A considered journey to AI integration

Integrating AI into the processes is more of a long-term vision, according to Tobias.

He says: “We started our journey to implement integrated business planning from SAP. I always promote that we first need to fix the basics, to have a good foundation, a good ERP system to focus on the standard functionalities of IBP before we start to use such lighthouse topics as AI and supply chain control tower.

“Sometimes it's not a good idea to make the second step before you make the first step.”

Tobias adds: “We started I think four years ago to roll out IBP for Demand as the first module of the integrated business planning to ensure that we have a reliable forecast with an appropriate forecast accuracy, because for all subsequent planning processes like production planning and inventory planning, you need a good input.

“IBP is a complex solution that requires a deep understanding of the business processes as well as the data that have to be integrated.

“Therefore we decided to take some time in advance of the implementation and spent nine months evaluating the business requirements towards an IBP for Response and Supply tool implementation.”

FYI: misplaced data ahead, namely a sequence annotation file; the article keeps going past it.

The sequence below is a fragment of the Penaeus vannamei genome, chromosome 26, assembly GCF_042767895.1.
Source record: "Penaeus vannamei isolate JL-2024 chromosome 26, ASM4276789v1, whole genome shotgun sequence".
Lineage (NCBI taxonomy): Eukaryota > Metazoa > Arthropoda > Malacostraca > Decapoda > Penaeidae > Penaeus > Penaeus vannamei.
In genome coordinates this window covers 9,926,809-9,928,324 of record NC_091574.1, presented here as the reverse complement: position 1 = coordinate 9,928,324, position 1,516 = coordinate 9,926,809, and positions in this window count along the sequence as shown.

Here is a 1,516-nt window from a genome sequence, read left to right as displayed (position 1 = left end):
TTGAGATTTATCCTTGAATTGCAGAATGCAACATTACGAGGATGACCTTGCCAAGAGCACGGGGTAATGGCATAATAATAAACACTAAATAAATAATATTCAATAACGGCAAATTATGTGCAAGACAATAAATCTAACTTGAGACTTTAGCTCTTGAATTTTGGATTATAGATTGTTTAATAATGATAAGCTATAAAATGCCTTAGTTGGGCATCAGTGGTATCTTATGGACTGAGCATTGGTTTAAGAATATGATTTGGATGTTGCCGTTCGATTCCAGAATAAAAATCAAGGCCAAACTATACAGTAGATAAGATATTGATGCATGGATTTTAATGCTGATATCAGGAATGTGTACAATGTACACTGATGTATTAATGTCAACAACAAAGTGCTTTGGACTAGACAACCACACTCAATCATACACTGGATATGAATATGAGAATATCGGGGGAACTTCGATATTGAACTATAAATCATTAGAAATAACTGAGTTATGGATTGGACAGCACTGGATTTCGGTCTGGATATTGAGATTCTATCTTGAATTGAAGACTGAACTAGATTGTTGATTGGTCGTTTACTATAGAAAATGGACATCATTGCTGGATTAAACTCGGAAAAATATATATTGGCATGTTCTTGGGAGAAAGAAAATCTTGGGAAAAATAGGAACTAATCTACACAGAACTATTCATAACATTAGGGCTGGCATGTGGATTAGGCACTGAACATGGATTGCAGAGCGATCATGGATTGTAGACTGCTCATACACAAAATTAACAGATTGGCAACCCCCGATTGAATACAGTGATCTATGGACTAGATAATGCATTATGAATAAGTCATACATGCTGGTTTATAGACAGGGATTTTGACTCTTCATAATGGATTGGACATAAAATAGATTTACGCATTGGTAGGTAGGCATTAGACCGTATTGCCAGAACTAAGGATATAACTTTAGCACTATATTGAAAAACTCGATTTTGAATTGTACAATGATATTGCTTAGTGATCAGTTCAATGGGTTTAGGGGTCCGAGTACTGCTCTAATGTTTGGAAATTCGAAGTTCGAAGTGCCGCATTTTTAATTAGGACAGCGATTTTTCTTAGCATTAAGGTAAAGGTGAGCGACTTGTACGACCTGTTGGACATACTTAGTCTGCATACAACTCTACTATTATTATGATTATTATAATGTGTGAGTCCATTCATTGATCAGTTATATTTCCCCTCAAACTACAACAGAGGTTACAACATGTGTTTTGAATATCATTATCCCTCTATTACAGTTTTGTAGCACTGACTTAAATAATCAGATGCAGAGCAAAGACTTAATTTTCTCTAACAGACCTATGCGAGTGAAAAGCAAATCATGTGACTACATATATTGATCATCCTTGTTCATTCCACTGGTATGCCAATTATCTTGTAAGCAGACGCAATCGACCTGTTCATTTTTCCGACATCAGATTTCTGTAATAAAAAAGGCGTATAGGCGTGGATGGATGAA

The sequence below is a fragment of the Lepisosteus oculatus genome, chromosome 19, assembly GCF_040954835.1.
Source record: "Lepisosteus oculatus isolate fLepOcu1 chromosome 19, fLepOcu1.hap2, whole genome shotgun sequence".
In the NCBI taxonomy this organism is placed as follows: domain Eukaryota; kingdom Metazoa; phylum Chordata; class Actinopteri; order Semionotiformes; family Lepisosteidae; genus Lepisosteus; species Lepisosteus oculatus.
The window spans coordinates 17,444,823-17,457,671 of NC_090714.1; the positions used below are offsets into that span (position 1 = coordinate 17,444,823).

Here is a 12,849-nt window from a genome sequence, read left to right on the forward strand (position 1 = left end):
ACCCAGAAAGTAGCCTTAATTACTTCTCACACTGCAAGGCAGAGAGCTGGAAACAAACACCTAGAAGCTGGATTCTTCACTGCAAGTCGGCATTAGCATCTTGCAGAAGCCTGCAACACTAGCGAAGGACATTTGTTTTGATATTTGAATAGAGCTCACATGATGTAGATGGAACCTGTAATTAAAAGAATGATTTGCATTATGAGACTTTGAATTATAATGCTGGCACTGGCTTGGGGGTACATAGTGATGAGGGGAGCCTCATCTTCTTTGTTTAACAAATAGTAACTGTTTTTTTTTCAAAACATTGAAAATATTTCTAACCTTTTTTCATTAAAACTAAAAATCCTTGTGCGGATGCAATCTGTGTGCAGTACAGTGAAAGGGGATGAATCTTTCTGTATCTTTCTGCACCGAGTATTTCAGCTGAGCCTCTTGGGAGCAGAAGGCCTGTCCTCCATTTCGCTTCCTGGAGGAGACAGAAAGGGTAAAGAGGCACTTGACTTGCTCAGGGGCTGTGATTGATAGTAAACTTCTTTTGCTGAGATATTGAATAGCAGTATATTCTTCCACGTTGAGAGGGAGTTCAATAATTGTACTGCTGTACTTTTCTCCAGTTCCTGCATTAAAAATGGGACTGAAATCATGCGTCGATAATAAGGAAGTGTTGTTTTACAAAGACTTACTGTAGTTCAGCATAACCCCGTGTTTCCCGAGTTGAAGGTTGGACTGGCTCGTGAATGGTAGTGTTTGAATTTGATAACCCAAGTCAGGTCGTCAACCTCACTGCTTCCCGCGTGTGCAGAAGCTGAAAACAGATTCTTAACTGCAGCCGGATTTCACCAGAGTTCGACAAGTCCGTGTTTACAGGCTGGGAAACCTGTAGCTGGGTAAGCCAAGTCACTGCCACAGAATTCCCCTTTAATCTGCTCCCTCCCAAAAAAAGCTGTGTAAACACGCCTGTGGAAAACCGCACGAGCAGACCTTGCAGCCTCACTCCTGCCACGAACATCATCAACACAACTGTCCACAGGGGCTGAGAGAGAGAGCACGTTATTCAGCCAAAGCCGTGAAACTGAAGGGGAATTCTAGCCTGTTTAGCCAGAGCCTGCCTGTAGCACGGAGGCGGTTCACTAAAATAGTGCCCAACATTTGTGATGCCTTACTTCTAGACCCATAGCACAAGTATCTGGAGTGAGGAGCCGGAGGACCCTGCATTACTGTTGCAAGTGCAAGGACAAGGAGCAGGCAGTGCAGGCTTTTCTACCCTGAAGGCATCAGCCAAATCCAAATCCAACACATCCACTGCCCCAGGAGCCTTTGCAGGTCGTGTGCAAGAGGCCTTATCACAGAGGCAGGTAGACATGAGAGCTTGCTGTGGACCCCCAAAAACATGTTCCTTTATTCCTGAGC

Key partner: Camelot

With global businesses, partners play a critical role. Among those partners at Evonik are Camelot Management Consultants and Leschaco & Logward.

Ceylan says: “We are now working with Camelot in regards to the IBP Response and Supply implementation.

“In my previous work I already had some interactions and projects with Camelot. We worked together on defining competitive lead times and defining the right replenishment strategies for that. “

Tobias says: “When we selected an implementation partner, what convinced Evonik was the change management concept that was presented by Camelot.

“We are aware of the fact that the IBP for response and supply implementation will be a huge mindset change. People are currently used to plan production for single plants, but in future we will use IBP for Response & Supply for network planning, network optimisation.